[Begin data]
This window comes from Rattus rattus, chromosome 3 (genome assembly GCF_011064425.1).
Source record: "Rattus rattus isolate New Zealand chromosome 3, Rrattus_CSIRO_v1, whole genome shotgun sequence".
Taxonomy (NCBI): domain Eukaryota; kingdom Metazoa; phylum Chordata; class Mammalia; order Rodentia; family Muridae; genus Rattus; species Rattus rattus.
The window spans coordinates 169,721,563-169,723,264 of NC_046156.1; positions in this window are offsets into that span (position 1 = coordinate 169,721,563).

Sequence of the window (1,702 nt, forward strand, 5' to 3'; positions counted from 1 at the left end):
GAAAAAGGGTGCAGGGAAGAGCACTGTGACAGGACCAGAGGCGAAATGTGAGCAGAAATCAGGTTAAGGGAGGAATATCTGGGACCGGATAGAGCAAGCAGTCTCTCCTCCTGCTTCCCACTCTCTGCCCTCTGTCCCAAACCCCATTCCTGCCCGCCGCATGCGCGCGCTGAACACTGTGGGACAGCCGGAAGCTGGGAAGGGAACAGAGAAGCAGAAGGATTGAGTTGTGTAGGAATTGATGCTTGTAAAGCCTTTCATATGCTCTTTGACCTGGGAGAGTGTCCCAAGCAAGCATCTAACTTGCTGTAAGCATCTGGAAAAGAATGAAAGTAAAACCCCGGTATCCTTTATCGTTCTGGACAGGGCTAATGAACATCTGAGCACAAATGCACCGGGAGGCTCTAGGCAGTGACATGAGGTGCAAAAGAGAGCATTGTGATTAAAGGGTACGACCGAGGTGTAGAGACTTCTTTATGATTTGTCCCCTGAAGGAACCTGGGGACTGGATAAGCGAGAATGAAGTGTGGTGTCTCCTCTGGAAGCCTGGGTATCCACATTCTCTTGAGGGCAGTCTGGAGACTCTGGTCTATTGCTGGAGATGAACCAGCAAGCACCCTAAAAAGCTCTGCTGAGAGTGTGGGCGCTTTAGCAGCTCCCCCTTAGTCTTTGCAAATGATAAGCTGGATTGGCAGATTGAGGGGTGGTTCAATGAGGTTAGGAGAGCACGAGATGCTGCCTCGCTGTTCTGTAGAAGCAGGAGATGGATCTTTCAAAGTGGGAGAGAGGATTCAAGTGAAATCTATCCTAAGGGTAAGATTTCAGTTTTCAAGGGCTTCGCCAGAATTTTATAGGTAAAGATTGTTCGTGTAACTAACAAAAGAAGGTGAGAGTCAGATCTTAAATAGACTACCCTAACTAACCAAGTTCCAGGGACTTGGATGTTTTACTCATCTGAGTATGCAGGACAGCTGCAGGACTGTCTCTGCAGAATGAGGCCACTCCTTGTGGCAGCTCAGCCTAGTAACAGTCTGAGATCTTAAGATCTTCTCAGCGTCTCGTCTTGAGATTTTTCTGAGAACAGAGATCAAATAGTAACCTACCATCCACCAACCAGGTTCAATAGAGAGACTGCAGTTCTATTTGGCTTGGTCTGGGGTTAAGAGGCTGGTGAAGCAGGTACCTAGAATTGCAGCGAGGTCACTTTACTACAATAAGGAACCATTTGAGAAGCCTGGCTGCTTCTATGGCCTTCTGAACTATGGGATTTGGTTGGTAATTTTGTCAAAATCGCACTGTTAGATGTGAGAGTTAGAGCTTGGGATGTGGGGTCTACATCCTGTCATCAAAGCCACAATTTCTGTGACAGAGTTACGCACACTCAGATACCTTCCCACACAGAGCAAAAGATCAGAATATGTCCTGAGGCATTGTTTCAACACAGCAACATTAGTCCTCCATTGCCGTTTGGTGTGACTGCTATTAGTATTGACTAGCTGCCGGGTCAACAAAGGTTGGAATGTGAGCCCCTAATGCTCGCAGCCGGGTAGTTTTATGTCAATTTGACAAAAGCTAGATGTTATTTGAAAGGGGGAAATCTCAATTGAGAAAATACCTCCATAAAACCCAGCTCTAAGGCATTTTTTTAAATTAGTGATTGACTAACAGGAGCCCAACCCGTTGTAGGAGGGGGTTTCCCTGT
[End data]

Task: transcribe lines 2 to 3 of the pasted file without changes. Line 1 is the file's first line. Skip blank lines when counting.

Source record: "Rattus rattus isolate New Zealand chromosome 3, Rrattus_CSIRO_v1, whole genome shotgun sequence".
Taxonomy (NCBI): domain Eukaryota; kingdom Metazoa; phylum Chordata; class Mammalia; order Rodentia; family Muridae; genus Rattus; species Rattus rattus.